In the last post, we considered the approach to interpreting the Revelation offered by William Hendriksen’s 1939 More Than Conquerors: An Interpretation of the Book of Revelation.
I posted the last few verses of each of seven parallel visions, all concluding with God’s victory over Satan. But they are not the same. They offer radically different perspectives.
- Chapter 3 promises God’s children a seat on his throne and a crown. It speaks of “one who conquers.” “Prevails” would be a better translation. The idea is to “hold fast” (3:25) — to be faithful. We are not the one who is called to conquer the Dragon. That’s Jesus’ job. Our job is to be faithful.
- In chapter 7, the saved are described as: “These are the ones coming out of the great tribulation. They have washed their robes and made them white in the blood of the Lamb.” It’s the work of the Messiah that saves them. They held on through the times of tribulation.
- Chapter 11 concludes with a celebration of the Lord’s victory, but it’s a result of the outpouring of God’s wrath against “the destroyers of the earth.” “The nations raged, but your wrath came, and the time for the dead to be judged, and for rewarding your servants, the prophets and saints, and those who fear your name, both small and great, and for destroying the destroyers of the earth.”
Destroyers and misusers of humanity’s stewardship of the earth reversed the mandate God had originally given humanity (Gen 1:26). This idea was not unknown in John’s day, e.g., 2 Baruch 13:11, although the unrighteous use of creation there may refer specifically to idolatry. Many Jewish writers also believed that humanity’s sin had corrupted the whole creation (e.g., 4 Ezra).
Craig S. Keener, The IVP Bible Background Commentary: New Testament (Accordance electronic ed. Downers Grove: InterVarsity Press, 1993), 792.
Yes, God cares about his creation and will punish those who don’t care for it as he commanded in Genesis 2:15.
- Chapter 14, in radical contrast, ends with the image of people being harvested by an angel with a sickle. “19 So the angel swung his sickle across the earth and gathered the grape harvest of the earth and threw it into the great winepress of the wrath of God. 20 And the winepress was trodden outside the city, and blood flowed from the winepress, as high as a horse’s bridle, for 1,600 stadia.” This passage inspired the “Battle Hymn of the Republic” and the notion of the Grim Reaper. It’s not pretty — and it’s as contrary to Universalism and such like as can be imagined. Jesus’ victory will include the destruction of people who are his enemies.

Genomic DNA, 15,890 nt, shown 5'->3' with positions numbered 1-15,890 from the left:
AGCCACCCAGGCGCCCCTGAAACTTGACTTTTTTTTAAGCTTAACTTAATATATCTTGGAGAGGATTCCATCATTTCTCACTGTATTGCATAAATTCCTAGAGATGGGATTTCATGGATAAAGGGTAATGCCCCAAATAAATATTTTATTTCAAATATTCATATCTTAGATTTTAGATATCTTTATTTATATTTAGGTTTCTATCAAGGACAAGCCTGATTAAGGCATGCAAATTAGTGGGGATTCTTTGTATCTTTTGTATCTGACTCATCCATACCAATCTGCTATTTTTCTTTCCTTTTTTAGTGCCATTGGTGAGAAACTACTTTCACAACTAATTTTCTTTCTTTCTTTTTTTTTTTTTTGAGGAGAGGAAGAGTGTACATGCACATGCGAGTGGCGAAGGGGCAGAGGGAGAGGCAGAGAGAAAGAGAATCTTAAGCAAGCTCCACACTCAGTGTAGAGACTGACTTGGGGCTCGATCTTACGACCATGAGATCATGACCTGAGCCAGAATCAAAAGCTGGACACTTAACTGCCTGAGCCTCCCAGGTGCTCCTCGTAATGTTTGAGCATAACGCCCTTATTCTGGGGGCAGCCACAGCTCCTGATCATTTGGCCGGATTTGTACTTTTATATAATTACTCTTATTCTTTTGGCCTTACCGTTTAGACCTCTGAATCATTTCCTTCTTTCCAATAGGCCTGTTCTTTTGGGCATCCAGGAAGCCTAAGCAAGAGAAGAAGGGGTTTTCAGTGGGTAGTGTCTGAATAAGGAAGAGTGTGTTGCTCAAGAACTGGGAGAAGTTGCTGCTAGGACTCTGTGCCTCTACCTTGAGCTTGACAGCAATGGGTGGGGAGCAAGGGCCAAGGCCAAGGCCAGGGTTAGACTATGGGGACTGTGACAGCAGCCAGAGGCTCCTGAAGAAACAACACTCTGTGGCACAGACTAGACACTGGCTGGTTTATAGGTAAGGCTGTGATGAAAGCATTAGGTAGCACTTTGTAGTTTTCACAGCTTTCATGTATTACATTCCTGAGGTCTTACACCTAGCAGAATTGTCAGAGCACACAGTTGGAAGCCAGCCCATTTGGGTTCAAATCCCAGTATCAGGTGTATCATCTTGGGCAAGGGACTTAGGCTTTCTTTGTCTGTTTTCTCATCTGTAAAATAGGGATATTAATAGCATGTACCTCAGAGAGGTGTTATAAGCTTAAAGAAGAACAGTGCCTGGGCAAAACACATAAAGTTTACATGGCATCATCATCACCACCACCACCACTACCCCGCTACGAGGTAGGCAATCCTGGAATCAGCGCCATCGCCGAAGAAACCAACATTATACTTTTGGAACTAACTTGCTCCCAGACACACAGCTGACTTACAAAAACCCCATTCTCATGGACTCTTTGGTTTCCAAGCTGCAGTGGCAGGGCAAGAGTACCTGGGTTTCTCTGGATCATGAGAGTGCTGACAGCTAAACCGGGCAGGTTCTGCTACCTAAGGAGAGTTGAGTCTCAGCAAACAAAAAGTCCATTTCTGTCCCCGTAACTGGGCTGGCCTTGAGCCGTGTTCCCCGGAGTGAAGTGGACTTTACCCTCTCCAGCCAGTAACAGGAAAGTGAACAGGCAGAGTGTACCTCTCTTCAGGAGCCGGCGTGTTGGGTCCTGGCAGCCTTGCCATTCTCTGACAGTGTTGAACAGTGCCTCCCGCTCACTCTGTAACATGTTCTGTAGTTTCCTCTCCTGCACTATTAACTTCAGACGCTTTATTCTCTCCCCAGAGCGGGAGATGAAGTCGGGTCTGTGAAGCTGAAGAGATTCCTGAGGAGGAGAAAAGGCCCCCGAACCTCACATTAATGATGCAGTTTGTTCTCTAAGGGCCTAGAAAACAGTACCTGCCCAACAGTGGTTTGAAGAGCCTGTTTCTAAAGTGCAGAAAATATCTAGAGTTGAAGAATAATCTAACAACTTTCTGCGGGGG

- Chapter 16 again concludes with a message of vengeance: “and they cursed God for the plague of the hail, because the plague was so severe.” It’s not just that God will prevail, but that his enemies will suffer the justice of his wrath. They will pay a high price for their sins — their persecution of the church, their treatment of the poor, etc.
- Chapter 19 concludes with the defeat of the Dragon and the two Beasts “20 And the beast was captured, and with it the false prophet who in its presence had done the signs by which he deceived those who had received the mark of the beast and those who worshiped its image. These two were thrown alive into the lake of fire that burns with sulfur. 21 And the rest were slain by the sword that came from the mouth of him who was sitting on the horse, and all the birds were gorged with their flesh.” While the monsters are thrown in the Lake of Fire, “the rest” are slain with a sword — that is, the word of God preached by Jesus.
All of these passages suggest that judgment in the context of an eschatological battle comes by means of the power of the Word of God rather than through force of arms.
Christopher C. Rowland, “The Book of Revelation,” in Hebrews-Revelation (vol. 12 of New Interpreters Bible, Accordance electronic ed. Nashville: Abingdon Press, 1998), 700.